Agency and Auteuristic Expressivity in Fragmented Memories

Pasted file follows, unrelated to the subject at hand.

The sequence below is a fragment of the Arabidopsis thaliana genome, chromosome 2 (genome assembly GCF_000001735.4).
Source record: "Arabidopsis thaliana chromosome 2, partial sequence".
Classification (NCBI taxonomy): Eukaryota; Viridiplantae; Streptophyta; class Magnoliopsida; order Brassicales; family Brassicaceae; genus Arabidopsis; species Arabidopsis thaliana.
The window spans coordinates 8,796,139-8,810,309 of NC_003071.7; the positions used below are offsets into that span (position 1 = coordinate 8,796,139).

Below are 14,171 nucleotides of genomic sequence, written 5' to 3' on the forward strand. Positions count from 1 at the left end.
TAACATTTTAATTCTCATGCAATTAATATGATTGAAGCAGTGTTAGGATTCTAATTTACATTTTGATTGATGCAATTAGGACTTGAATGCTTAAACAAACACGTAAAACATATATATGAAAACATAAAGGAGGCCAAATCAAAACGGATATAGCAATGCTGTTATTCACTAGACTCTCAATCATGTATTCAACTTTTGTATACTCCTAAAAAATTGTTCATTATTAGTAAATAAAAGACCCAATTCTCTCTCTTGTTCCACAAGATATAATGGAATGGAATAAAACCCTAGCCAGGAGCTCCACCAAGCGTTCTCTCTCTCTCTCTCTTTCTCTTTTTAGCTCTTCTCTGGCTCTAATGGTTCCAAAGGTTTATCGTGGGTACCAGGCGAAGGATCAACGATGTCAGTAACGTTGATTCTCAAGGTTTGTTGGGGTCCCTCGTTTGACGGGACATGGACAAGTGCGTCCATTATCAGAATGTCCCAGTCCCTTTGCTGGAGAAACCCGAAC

In Chapter 3, 11 Flowers represents personal and fragmented memories of the Cultural Revolution from an 11-year-old boy’s perspective. These memories challenge the monolithic narrative of history and the Maoist rhetoric of revolution. At the same time, this fragmented narrative mode enables individual agency in narrating and constructing history. In addition, through portrayals of everyday life in the Maoist era, the film reveals how the dominant ideology at that time was strategically misinterpreted by ordinary people and was dispersed in everyday life. Socialism, in this context, becomes a mystery, a joke, and a traumatic awakening. In the lm, art possesses enlightening power for the 11-year-old boy, who begins to obtain self-awareness through painting. The film thus conveys the director’s authorial enunciation and his belief in art as a form of liberation, not only for a boy in the Cultural Revolution but also for Wang Xiaoshuai as a film-maker. The shifting trajectory of Wang’s film-making—from independent to art house—alludes to the shifting relations between film-making, the state, and the market. In 11 Flowers, personal memories become the hallmark of Wang’s auteur expression.
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